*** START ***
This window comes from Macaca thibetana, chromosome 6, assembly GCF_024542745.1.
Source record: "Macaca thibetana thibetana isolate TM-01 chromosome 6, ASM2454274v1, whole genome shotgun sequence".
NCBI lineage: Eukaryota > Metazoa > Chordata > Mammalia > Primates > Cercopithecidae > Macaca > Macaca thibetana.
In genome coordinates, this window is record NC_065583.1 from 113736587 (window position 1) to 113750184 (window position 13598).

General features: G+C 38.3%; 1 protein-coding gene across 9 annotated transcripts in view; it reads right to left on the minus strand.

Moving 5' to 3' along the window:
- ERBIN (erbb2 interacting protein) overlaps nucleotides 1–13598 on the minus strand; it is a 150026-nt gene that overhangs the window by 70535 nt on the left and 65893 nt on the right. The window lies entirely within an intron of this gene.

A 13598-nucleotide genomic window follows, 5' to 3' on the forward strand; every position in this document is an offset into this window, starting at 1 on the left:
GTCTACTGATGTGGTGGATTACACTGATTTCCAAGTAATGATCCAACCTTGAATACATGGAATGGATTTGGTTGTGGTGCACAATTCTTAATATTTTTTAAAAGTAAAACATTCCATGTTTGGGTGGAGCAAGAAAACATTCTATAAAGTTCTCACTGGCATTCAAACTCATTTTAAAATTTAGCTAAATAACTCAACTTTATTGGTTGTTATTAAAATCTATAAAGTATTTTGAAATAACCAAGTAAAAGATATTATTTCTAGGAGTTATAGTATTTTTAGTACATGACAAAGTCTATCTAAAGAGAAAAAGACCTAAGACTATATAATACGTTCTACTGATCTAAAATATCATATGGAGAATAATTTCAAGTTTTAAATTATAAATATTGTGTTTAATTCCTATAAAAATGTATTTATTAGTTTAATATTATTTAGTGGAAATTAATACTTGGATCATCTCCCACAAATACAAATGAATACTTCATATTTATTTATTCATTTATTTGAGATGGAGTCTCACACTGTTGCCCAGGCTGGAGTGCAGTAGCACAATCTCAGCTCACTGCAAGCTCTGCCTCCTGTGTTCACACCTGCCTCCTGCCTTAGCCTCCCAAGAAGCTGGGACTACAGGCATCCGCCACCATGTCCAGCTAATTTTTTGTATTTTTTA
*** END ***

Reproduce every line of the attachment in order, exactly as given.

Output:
This window comes from Macaca thibetana, chromosome 6, assembly GCF_024542745.1.
Source record: "Macaca thibetana thibetana isolate TM-01 chromosome 6, ASM2454274v1, whole genome shotgun sequence".
NCBI lineage: Eukaryota > Metazoa > Chordata > Mammalia > Primates > Cercopithecidae > Macaca > Macaca thibetana.
In genome coordinates, this window is record NC_065583.1 from 113736587 (window position 1) to 113750184 (window position 13598).

General features: G+C 38.3%; 1 protein-coding gene across 9 annotated transcripts in view; it reads right to left on the minus strand.

Moving 5' to 3' along the window:
- ERBIN (erbb2 interacting protein) overlaps nucleotides 1–13598 on the minus strand; it is a 150026-nt gene that overhangs the window by 70535 nt on the left and 65893 nt on the right. The window lies entirely within an intron of this gene.

A 13598-nucleotide genomic window follows, 5' to 3' on the forward strand; every position in this document is an offset into this window, starting at 1 on the left:
GTCTACTGATGTGGTGGATTACACTGATTTCCAAGTAATGATCCAACCTTGAATACATGGAATGGATTTGGTTGTGGTGCACAATTCTTAATATTTTTTAAAAGTAAAACATTCCATGTTTGGGTGGAGCAAGAAAACATTCTATAAAGTTCTCACTGGCATTCAAACTCATTTTAAAATTTAGCTAAATAACTCAACTTTATTGGTTGTTATTAAAATCTATAAAGTATTTTGAAATAACCAAGTAAAAGATATTATTTCTAGGAGTTATAGTATTTTTAGTACATGACAAAGTCTATCTAAAGAGAAAAAGACCTAAGACTATATAATACGTTCTACTGATCTAAAATATCATATGGAGAATAATTTCAAGTTTTAAATTATAAATATTGTGTTTAATTCCTATAAAAATGTATTTATTAGTTTAATATTATTTAGTGGAAATTAATACTTGGATCATCTCCCACAAATACAAATGAATACTTCATATTTATTTATTCATTTATTTGAGATGGAGTCTCACACTGTTGCCCAGGCTGGAGTGCAGTAGCACAATCTCAGCTCACTGCAAGCTCTGCCTCCTGTGTTCACACCTGCCTCCTGCCTTAGCCTCCCAAGAAGCTGGGACTACAGGCATCCGCCACCATGTCCAGCTAATTTTTTGTATTTTTTA